The special committee to investigate whether there’s cause for impeachment consists of 21 members, including 12 Democrats and nine Republicans. Democratic members must have served at least six terms. Republicans have not yet released their committee members, as of this post.

The vein of evidence to be collected? “Abuse of power,” Madigan said during a Statehouse news conference this afternoon. “The many instances where the governor took governmental action without authority by the legislature, took governmental action without an appropriation having been adopted, instances where he ignored directives from the legislature.”

Find a one-stop-shop for Blagojevich stories and analysis at Illinois Issues magazine here.

The speaker’s staff has been reviewing grounds for impeachment for about a year, he said. The committee, chaired by Majority Leader Barbara Flynn Currie, also likely would attach the criminal complaint against Blagojevich as evidence. They are asking the U.S. attorney’s office for cooperation in sharing information.

Madigan will preside over the proceedings, which will be public hearings that take place in the state Capitol.

The estimated timeline has ranged from a few weeks to a few months. Madigan said the governor’s decision about whether to attend the proceedings as “invited” could play into how long the process takes. “If he does not appear personally or through an agent, it will greatly shorten the proceedings of the committee. If he appears personally or through an agent, it will lengthen the proceedings of the committee. That’s all I can tell you.”

Whatever the timeline, it’s expected to be thorough. “We are going to move with all deliberate speed, but we’re not going to trample anybody’s constitutional rights in the process,” Madigan said.

If the proceedings run into the next General Assembly, which is scheduled to start January 15, committee members said they would vote to allow their work to carry over.

Currie emphasized that the proceedings aren’t just about Blagojevich. Given the Illinois Constitution’s vague description of the impeachment process, this investigative committee’s actions set precedent for the future, Currie said. “And it is absolutely critical that we do this deliberately, that we don’t rush to judgment, that we don’t say, ‘Because the public is clamoring for his head, we should take the head first and do the trial later.’”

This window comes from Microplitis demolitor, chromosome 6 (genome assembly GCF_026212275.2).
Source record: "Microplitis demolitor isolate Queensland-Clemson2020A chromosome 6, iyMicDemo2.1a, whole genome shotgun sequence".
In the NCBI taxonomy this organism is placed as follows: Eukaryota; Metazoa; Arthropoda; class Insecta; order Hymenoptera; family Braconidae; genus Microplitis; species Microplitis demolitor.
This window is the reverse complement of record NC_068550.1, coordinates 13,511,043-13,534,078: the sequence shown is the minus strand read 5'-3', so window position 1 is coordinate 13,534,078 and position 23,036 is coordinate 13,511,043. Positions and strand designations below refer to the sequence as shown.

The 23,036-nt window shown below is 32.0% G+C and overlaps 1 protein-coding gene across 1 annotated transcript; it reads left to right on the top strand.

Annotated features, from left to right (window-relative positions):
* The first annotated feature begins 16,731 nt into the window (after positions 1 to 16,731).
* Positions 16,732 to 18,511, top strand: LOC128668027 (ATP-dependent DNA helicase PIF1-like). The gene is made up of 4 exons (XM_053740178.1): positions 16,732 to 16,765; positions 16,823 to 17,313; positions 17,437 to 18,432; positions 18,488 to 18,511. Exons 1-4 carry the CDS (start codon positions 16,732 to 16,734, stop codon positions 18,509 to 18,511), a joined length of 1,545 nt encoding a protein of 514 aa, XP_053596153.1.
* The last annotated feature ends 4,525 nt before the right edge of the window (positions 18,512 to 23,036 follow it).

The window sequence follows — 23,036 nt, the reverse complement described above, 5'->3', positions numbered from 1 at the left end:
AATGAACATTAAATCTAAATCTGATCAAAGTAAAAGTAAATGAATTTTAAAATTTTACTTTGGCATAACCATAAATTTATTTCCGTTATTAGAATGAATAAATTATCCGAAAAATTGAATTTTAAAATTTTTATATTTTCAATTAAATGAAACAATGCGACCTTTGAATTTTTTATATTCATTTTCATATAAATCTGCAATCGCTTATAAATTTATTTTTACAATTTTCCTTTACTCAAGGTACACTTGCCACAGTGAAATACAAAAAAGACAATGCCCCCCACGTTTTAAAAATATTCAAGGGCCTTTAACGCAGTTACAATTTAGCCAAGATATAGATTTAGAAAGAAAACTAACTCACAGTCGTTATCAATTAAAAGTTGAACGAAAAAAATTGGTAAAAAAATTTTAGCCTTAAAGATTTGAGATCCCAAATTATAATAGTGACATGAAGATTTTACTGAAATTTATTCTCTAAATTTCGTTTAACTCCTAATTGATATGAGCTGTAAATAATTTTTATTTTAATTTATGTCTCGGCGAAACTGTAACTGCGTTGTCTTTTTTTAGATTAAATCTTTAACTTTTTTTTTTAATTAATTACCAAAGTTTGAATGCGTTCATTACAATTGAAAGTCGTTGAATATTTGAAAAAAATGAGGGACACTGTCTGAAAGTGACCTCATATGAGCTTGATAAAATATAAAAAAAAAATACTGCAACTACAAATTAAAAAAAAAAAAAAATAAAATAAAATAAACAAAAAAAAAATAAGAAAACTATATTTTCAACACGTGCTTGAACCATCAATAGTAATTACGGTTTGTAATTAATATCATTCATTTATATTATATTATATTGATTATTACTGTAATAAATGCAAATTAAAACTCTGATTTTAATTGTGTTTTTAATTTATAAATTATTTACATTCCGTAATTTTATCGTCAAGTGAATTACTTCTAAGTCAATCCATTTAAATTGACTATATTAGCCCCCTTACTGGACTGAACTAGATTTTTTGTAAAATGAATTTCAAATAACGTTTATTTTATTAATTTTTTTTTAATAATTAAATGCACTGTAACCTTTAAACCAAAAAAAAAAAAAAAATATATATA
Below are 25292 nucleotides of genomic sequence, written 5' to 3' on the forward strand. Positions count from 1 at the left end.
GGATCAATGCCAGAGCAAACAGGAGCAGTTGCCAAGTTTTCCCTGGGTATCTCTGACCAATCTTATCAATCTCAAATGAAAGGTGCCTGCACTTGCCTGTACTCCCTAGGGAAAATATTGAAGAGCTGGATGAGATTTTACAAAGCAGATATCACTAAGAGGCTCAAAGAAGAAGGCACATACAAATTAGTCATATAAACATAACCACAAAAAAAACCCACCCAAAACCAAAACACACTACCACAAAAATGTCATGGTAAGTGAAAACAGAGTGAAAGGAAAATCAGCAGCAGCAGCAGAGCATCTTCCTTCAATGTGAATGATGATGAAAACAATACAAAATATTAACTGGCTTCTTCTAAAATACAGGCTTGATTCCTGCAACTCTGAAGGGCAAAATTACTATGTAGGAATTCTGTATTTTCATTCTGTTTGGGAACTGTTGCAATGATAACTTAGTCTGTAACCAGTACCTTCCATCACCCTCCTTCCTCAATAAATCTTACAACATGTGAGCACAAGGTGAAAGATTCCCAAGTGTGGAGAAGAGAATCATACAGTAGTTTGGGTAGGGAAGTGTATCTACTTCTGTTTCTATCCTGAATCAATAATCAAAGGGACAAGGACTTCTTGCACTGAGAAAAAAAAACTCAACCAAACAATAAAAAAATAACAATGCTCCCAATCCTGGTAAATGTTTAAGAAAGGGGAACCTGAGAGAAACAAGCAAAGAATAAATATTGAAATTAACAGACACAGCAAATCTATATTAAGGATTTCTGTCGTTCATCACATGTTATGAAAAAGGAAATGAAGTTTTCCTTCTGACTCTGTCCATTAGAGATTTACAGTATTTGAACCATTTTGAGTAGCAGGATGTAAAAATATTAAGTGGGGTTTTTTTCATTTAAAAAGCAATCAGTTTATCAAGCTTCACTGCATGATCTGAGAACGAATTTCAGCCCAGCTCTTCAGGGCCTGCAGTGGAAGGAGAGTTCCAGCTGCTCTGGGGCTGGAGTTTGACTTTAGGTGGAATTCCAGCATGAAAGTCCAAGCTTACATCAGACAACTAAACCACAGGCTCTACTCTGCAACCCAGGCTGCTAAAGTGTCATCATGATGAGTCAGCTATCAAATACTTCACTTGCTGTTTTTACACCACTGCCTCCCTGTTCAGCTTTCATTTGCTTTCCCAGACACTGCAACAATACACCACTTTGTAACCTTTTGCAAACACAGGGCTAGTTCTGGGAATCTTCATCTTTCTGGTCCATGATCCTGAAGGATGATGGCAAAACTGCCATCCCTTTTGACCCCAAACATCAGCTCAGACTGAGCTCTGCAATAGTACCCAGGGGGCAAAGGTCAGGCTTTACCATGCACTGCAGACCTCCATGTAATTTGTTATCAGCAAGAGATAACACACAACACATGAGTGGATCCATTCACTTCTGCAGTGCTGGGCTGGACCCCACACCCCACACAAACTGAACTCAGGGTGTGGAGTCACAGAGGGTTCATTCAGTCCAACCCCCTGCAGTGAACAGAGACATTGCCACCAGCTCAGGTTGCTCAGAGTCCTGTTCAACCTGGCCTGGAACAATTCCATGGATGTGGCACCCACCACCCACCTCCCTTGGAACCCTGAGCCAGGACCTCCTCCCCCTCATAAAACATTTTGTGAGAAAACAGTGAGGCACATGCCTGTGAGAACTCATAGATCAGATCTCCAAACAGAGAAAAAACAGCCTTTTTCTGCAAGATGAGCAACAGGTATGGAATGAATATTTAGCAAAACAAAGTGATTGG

The governor’s office declined to comment.

Friday, December 12, 2008

Lisa Madigan tries to involve the High Court

Illinois Attorney General Lisa Madigan asked the Illinois Supreme Court to temporarily remove Gov. Rod Blagojevich from office and replace him with Lt. Gov. Pat Quinn. But the process to get Blagojevich out of office — if he doesn’t resign first — already started in the legislature and in the federal courts.

It’s unknown whether the high court will even hear the case or how long it would take, but Madigan said with Blagojevich in office, the state is paralyzed and in crisis.

“In light of his arrest and the filing of his criminal complaint, Gov. Blagoejvich can no longer fulfill his official duties with any legitimacy,” she said during a Chicago news conference, carried live on multiple media outlets, including CNN.

She seeks a temporary restraining order or a preliminary injunction, which she said could be quicker than the impeachment process. However, she wants the Illinois legislature to continue pursuing impeachment and trial.

If Madigan’s motion were to succeed before the Supreme Court, Blagojevich would be prevented from filling the U.S. Senate seat vacated by President-elect Barack Obama, acting on legislation, directing state contracts, directing the Illinois Finance Authority and dolling out state funds.

Among the items held up by this week’s events is a $1.4 billion borrowing plan that would help the state pay an extreme backlog in bills owed to medical providers who care for Medicaid patients. The plan was supposed to be carried out this week; however, it needs the attorney general’s signature to certify that she’s unaware of any proceeding or threatened litigation challenging the authority of the governor to hold his office. “So I, at this point, would not necessarily be able to sign that,” she said.

Madigan said is her job as the attorney general to serve as the lawyer for the people of the state, and it is her job to present the question to the court. However, the motions beg political questions, to which she did not address during her press conference. “Political issues and political matters are not even on my radar screen this week,” she said to a question about her filling the vacant U.S. Senate seat.